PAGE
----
“There’s a very fine, fine jazz approach that you can take to his stuff. Not just his songs but the way he approaches music has been a great influence on me, between Bob Marley, (John) Coltrane, Miles Davis, Neil Young, Bob Dylan, possibly Van Morrison. These are people that to me are all pulling from the same well. They just happen to have a style that identifies them as either rock or jazz or folk, whatever you want to call it. It’s the same type of thing. So that’s what I like about Neil. He can do it any old way he wants.”
Osborne met Denson through mutual friends drummer Stanton Moore (Galactic) and keyboardist Robert Walter, who plays with Denson in the Greyboy Allstars.
“Those guys (said), ‘You’ve got to meet Anders, he’s a really great cat,'” Denson said. “So it’s been one of those things where we’ve been trying to get together for years. Finally we hooked up a couple of jam cruises ago and he sat in with me and he was incredible. We’ve been talking ever since then, and we finally figured out something to do together.”
Denson said he has some new songs which after this spring’s New Orleans Jazz and Heritage Festival he will record for an album possibly to be released in the fall. Expect to hear a couple of the new songs before the “Sticky Fingers” set, he said.
Osborne’s second Alligator record is scheduled to come out May 1 and it will be called “Black Eye Galaxy.”
Last year Osborne produced Mike Zito’s acclaimed album “Greyhound.” Zito told Lake Tahoe Action that Osborne instructed him to play from his heart and not worry about playing all the notes correctly.
“I can’t believe, actually, that he listens to what I am saying,” Osborne laughed. “That’s a compliment. There’s so many ways to do this thing. For me, it seems to do the best if I just let go of all the heady stuff and go really, really deep inside, whether I make mistakes or not or if the amp blows up or all of those things. We just try to play with that, rather than be hidered by it.”
Osborne and Zito played last summer with the Voice of the Wetlands Allstars in what Casino Manager Bill Wood and sound engineer Blake Beeman voted as the 2011 Lake Tahoe Action Concert of the Year. Osborne also played here in May 2010 after releasing “American Patchwork, so this will be his fourth trip to Tahoe in 23 months. The Snowlive finale, which had each night’s headliners together on the same stage, is an obvious contender for 2012 Action Concert of the Year.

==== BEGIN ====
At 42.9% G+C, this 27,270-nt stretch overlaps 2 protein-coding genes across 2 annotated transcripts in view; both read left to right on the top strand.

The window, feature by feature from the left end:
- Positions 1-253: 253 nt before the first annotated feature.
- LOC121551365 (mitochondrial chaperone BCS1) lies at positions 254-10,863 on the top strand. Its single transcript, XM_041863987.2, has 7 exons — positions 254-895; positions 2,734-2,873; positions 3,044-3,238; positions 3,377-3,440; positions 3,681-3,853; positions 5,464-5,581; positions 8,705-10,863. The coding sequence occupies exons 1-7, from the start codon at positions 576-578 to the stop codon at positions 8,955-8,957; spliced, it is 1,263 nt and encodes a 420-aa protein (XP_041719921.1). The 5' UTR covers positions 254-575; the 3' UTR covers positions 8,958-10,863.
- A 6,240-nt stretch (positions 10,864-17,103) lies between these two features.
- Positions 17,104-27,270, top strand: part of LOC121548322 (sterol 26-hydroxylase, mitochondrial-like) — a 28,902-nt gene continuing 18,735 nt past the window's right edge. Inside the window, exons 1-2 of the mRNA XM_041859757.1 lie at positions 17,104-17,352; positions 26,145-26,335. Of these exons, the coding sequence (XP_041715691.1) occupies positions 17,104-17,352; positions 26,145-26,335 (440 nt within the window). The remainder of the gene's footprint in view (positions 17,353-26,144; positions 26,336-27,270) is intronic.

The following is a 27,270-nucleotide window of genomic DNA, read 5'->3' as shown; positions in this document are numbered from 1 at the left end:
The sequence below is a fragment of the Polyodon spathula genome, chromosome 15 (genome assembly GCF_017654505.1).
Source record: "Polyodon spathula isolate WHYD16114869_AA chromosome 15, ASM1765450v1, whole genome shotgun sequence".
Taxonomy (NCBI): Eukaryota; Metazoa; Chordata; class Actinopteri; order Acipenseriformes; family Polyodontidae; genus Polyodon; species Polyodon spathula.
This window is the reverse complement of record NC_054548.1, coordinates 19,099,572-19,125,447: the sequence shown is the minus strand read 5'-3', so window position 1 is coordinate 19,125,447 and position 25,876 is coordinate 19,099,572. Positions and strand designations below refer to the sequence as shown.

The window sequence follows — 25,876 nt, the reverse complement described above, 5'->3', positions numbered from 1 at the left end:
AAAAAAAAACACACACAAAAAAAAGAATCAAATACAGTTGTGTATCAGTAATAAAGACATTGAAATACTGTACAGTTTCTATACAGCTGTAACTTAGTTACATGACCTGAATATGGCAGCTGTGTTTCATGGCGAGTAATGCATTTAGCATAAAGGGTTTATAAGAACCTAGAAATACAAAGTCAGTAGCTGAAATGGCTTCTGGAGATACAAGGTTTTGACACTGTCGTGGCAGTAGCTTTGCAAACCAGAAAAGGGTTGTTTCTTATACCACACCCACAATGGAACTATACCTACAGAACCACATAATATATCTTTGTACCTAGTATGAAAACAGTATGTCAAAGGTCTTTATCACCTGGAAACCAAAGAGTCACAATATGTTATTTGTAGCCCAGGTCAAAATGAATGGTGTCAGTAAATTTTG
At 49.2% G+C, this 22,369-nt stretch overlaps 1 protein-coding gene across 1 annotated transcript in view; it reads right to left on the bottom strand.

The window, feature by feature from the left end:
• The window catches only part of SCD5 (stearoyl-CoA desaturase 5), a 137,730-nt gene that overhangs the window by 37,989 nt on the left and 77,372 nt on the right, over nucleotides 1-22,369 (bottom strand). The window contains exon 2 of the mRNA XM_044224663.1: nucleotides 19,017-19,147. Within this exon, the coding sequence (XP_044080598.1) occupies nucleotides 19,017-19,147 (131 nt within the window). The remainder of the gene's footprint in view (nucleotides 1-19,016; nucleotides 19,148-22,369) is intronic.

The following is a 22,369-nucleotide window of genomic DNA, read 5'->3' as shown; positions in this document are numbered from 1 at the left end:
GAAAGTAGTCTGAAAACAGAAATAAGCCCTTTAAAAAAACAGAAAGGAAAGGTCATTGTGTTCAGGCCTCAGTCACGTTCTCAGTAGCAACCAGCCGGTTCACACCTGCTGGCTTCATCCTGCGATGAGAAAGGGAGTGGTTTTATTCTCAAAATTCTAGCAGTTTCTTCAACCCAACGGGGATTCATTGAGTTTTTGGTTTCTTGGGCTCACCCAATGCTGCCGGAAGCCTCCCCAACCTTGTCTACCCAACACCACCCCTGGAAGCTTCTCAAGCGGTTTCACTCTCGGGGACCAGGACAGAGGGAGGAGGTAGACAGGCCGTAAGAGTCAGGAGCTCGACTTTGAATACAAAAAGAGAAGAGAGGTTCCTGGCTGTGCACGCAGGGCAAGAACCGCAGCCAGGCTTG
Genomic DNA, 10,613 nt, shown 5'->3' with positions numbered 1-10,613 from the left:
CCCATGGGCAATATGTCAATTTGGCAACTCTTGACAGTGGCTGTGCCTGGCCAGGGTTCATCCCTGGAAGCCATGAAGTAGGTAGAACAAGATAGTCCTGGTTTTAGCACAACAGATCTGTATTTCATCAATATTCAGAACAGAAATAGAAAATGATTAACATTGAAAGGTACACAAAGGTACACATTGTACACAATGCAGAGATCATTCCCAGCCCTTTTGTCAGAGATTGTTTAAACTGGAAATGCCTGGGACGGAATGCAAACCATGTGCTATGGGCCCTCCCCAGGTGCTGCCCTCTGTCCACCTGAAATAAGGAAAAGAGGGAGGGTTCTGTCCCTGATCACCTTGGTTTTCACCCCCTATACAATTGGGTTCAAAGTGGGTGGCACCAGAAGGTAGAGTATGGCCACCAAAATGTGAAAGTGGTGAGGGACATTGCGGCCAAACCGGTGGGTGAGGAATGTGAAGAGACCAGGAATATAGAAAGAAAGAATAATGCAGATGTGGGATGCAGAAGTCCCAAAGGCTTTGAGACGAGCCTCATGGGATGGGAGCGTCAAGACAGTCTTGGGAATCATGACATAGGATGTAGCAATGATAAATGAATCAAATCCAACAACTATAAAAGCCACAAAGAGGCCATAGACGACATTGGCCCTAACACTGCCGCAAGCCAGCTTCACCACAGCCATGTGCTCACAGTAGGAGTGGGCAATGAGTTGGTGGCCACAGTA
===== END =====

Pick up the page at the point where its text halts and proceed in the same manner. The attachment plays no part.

“Anytime you get invited and you get to see all your friends like that and be able to hang out two or three days, have rehearsals and the whole thing, it’s definitely magical,” Osborne said. “And I gotta say, that audience up there, too, they don’t take anything for granted. They are definitely devoted to the night. They are making sure they are having a good time. They are supporting the band better than most areas and venues I’ve played. That’s an honest statement.”
Osborne quickly captured everyone’s attention during his first night at Snowlive. Early in his set, he blew up his amplifier.
“Yeah, I do it pretty often,” he said.
1 – “Brown Sugar”
2 – “Sway”
3 – “Wild Horses”
4 – “Can’t You Hear Me Knocking”
5 – “You Gotta Move”
6 – “Bitch”
7 – “I Got The Blues”
8 – “Sister Morphine”
9 – “Dead Flowers”
10 – “Moonlight Mile”
– The album’s cover image was taken by artist Andy Warhol. It was a close-up image from crotch level of a man wearing blue jeans. It had a zipper which when opened revealed white cotton underwear. VH1 named it the No. 1 Greatest Album Cover of all time.
– Mick Taylor played electric, acoustic and slide guitar. It was the first Stones album without material from founding member Brian Jones.
– Saxophonist Bobby Keys also recorded on albums with the Who, Eric Clapton, George Harrison, John Lennon, Ringo Starr and Elvis Presley.
– It was the first album on which Mick Jagger played guitar.
– Guest artists who appeared included Ry Cooder, Billy Preston, Jim Dickinson and Pete Townshend.
– It was No. 1 in both the UK and US Billboard charts. The single “Brown Sugar” also was No. 1 in both countries.
– Recording began in 1970 at Muscle Shoals Studios in Alabama.